Thank you for your reply but you never know what these counselors are looking for. One persons’ professional opinion (in this instance, a counselor) in our circumstance, can decide our religious future.

I am still confused about the letter though. I have read it a couple times and still cannot understand it.

AmyMarie,

Every decision of a marriage tribunal is automatically appealed to the next highest tribunal. Until this “court of appeals” reviews the decision (and agrees with it), the parties are not yet free to marry in the Church. In practical terms, the decision of the diocese is automatically appealed to the archdiocese. The decree of nullity is not “final” until this appeal tribunal comes to the same conclusion as the first tribunal.

Please understand that what I wrote here is nothing more than an explanation of how the procedure works.

The “Readiness Marriage Assessment” and the automatic appeal are two seperate issues.

On the other issue: since you are both Catholics you are already members of your local parish. The letter you received is an invitation to register at what is already your parish. Since you intend to marry sometime in the future (assuming everything is in-order) it’s a good idea to register as soon as possible so that you have a longer relationship and attendance record at your parish.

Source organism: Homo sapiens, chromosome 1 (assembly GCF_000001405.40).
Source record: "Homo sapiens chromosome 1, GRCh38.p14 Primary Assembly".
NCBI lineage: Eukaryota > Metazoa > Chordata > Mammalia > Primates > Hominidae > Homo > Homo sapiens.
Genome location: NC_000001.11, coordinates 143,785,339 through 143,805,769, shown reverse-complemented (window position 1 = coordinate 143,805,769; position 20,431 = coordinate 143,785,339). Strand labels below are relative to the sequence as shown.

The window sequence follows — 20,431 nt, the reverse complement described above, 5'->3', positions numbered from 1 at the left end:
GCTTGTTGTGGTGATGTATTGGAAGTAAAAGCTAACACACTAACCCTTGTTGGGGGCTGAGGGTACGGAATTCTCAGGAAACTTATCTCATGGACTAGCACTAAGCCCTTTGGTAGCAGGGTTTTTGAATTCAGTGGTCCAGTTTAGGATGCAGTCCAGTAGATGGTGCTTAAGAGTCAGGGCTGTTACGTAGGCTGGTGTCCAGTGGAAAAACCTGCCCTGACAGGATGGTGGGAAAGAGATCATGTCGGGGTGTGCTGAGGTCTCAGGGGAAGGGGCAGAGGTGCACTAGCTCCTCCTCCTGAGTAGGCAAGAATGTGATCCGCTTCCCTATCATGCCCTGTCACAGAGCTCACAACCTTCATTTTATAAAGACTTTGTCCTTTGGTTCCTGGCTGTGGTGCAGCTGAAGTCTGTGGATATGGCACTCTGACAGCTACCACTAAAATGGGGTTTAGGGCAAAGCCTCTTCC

Thank you for the explanation but some of the wording and sentences in this letter BLATENLY say that this annulment is final. Such as, and I quote “By this enclosed letter, you have been informed that an annulment has been granted by the Catholic church. However, while your previous marriage is no longer an obstacle to a future marriage IN THE CHURCH, the judges require evidence that a future marriage on your part will be a stable and permanent one”

You stated “The decree of nullity is not “final” until this appeal tribunal comes to the same conclusion as the first tribunal.” Then why is this letter saying it has been granted?

I dunno but am I being difficult? Am I making any sense or is my confusion valid?

Since I can’t read the entire letter, I can only ask a question.

Does the letter itself say “Final Decree…”? I’m not trying to be funny here. It’s a very serious question. Are the actual words “final decree” in the heading or in the text of the letter? I don’t know since I don’t have the letter in front of me.

Edit: Does it have the words “Definitive Sentence” instead of “final decree”?

I just checked the Archdiocese of Philadelphia webpage since I notice that you’re in Penna. Here’s a link to a very brief summary archphila.org/tribunal/601.html

Note that the first time the parties are notified is in step #9–the “First Instance” decision. Step 10 is the “Second Instance” that’s the automatic appeal.